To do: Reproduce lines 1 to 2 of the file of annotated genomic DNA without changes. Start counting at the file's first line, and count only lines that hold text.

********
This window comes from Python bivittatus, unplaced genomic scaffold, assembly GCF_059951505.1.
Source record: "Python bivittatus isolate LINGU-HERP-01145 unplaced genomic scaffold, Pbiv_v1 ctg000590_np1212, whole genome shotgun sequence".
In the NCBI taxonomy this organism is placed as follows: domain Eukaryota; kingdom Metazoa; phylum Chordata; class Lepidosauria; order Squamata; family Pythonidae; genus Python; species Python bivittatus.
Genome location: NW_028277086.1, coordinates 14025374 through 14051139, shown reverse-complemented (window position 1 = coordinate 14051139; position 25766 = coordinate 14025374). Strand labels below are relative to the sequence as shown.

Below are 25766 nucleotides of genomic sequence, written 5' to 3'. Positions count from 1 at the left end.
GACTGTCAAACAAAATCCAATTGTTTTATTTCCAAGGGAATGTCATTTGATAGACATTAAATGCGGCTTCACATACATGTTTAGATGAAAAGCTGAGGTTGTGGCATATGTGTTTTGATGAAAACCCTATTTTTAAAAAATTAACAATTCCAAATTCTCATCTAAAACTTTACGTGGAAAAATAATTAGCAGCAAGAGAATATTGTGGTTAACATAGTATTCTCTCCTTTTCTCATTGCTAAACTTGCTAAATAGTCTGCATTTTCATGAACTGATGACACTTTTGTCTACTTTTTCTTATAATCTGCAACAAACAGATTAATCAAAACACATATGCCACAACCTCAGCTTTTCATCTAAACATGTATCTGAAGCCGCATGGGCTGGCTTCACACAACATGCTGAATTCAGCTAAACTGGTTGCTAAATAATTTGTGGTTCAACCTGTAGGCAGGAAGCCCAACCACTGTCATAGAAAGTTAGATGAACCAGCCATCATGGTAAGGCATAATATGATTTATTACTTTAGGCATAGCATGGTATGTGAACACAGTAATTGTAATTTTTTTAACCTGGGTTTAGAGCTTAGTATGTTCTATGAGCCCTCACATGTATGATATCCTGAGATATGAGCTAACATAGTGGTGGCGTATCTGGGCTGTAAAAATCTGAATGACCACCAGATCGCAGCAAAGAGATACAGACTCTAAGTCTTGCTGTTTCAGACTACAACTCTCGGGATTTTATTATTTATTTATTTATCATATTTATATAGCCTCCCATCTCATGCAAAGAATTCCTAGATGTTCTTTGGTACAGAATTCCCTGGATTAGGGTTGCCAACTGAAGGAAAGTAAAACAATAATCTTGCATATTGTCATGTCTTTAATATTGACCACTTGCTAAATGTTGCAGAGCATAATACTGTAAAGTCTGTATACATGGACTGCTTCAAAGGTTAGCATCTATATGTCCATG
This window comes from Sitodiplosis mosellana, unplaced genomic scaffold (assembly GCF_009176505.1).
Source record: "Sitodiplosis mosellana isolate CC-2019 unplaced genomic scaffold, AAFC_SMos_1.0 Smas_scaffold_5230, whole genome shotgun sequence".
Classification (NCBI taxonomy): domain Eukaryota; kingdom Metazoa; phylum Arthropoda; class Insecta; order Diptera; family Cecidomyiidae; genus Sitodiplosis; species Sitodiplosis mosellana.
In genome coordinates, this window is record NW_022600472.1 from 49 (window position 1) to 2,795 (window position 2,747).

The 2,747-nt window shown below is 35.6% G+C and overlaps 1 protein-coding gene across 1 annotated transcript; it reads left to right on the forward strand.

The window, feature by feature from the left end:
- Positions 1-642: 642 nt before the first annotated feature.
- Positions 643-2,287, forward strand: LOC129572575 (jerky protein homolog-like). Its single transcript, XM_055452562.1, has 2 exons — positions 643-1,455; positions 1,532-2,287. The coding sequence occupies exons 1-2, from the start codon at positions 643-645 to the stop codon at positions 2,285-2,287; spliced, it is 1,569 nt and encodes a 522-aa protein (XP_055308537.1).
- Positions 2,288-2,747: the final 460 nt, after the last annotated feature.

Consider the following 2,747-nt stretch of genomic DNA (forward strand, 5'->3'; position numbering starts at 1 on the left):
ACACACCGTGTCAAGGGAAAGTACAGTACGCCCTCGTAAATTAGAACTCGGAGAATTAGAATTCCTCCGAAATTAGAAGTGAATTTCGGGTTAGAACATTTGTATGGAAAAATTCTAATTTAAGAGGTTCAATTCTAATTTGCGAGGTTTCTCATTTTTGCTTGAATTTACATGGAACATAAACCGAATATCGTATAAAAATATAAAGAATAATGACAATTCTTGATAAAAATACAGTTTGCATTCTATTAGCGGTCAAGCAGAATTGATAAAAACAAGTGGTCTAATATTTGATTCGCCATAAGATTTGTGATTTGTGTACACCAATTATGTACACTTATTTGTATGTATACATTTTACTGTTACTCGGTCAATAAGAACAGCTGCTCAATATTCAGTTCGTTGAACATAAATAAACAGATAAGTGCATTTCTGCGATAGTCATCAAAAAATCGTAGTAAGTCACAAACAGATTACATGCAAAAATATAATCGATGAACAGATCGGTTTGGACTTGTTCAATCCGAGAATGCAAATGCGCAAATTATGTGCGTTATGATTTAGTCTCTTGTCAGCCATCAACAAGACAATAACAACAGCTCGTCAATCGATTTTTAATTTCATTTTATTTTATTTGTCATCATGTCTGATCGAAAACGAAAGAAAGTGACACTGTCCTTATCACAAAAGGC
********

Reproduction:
This window comes from Python bivittatus, unplaced genomic scaffold, assembly GCF_059951505.1.
Source record: "Python bivittatus isolate LINGU-HERP-01145 unplaced genomic scaffold, Pbiv_v1 ctg000590_np1212, whole genome shotgun sequence".